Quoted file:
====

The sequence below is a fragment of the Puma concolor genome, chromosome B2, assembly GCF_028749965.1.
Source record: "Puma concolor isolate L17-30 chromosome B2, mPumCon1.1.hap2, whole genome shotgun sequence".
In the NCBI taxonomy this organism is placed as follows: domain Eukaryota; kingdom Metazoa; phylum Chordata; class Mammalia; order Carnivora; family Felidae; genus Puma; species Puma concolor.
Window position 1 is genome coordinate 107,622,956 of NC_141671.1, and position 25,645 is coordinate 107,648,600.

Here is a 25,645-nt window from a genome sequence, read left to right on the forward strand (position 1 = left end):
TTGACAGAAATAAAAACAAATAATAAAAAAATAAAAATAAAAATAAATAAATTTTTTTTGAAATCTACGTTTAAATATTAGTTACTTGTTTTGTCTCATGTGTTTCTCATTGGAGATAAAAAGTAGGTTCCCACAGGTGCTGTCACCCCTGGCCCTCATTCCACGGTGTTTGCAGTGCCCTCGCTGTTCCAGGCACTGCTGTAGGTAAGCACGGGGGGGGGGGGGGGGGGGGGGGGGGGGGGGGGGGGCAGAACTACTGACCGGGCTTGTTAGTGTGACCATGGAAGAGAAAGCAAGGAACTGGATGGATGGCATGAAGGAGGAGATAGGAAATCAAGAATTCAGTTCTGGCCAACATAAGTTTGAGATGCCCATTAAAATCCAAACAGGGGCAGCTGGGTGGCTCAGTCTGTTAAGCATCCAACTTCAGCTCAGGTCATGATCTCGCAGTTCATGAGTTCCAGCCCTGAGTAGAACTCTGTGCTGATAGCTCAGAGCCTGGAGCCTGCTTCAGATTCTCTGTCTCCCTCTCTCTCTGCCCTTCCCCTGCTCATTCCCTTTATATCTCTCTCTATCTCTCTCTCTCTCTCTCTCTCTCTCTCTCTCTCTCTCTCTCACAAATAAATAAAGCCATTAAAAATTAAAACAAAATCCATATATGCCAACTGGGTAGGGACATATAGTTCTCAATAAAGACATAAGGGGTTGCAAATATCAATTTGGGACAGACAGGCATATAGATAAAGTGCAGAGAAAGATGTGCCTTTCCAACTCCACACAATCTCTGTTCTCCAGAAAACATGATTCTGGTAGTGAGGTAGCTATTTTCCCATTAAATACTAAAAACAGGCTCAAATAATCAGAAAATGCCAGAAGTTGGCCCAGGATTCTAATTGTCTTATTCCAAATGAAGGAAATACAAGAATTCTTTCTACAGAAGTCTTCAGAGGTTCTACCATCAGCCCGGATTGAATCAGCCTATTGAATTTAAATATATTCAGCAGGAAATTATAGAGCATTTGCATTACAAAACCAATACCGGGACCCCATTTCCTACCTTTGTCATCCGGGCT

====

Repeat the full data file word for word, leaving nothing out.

The sequence below is a fragment of the Puma concolor genome, chromosome B2, assembly GCF_028749965.1.
Source record: "Puma concolor isolate L17-30 chromosome B2, mPumCon1.1.hap2, whole genome shotgun sequence".
In the NCBI taxonomy this organism is placed as follows: domain Eukaryota; kingdom Metazoa; phylum Chordata; class Mammalia; order Carnivora; family Felidae; genus Puma; species Puma concolor.
Window position 1 is genome coordinate 107,622,956 of NC_141671.1, and position 25,645 is coordinate 107,648,600.

Here is a 25,645-nt window from a genome sequence, read left to right on the forward strand (position 1 = left end):
TTGACAGAAATAAAAACAAATAATAAAAAAATAAAAATAAAAATAAATAAATTTTTTTTGAAATCTACGTTTAAATATTAGTTACTTGTTTTGTCTCATGTGTTTCTCATTGGAGATAAAAAGTAGGTTCCCACAGGTGCTGTCACCCCTGGCCCTCATTCCACGGTGTTTGCAGTGCCCTCGCTGTTCCAGGCACTGCTGTAGGTAAGCACGGGGGGGGGGGGGGGGGGGGGGGGGGGGGGGGGGGGCAGAACTACTGACCGGGCTTGTTAGTGTGACCATGGAAGAGAAAGCAAGGAACTGGATGGATGGCATGAAGGAGGAGATAGGAAATCAAGAATTCAGTTCTGGCCAACATAAGTTTGAGATGCCCATTAAAATCCAAACAGGGGCAGCTGGGTGGCTCAGTCTGTTAAGCATCCAACTTCAGCTCAGGTCATGATCTCGCAGTTCATGAGTTCCAGCCCTGAGTAGAACTCTGTGCTGATAGCTCAGAGCCTGGAGCCTGCTTCAGATTCTCTGTCTCCCTCTCTCTCTGCCCTTCCCCTGCTCATTCCCTTTATATCTCTCTCTATCTCTCTCTCTCTCTCTCTCTCTCTCTCTCTCTCTCTCTCTCACAAATAAATAAAGCCATTAAAAATTAAAACAAAATCCATATATGCCAACTGGGTAGGGACATATAGTTCTCAATAAAGACATAAGGGGTTGCAAATATCAATTTGGGACAGACAGGCATATAGATAAAGTGCAGAGAAAGATGTGCCTTTCCAACTCCACACAATCTCTGTTCTCCAGAAAACATGATTCTGGTAGTGAGGTAGCTATTTTCCCATTAAATACTAAAAACAGGCTCAAATAATCAGAAAATGCCAGAAGTTGGCCCAGGATTCTAATTGTCTTATTCCAAATGAAGGAAATACAAGAATTCTTTCTACAGAAGTCTTCAGAGGTTCTACCATCAGCCCGGATTGAATCAGCCTATTGAATTTAAATATATTCAGCAGGAAATTATAGAGCATTTGCATTACAAAACCAATACCGGGACCCCATTTCCTACCTTTGTCATCCGGGCT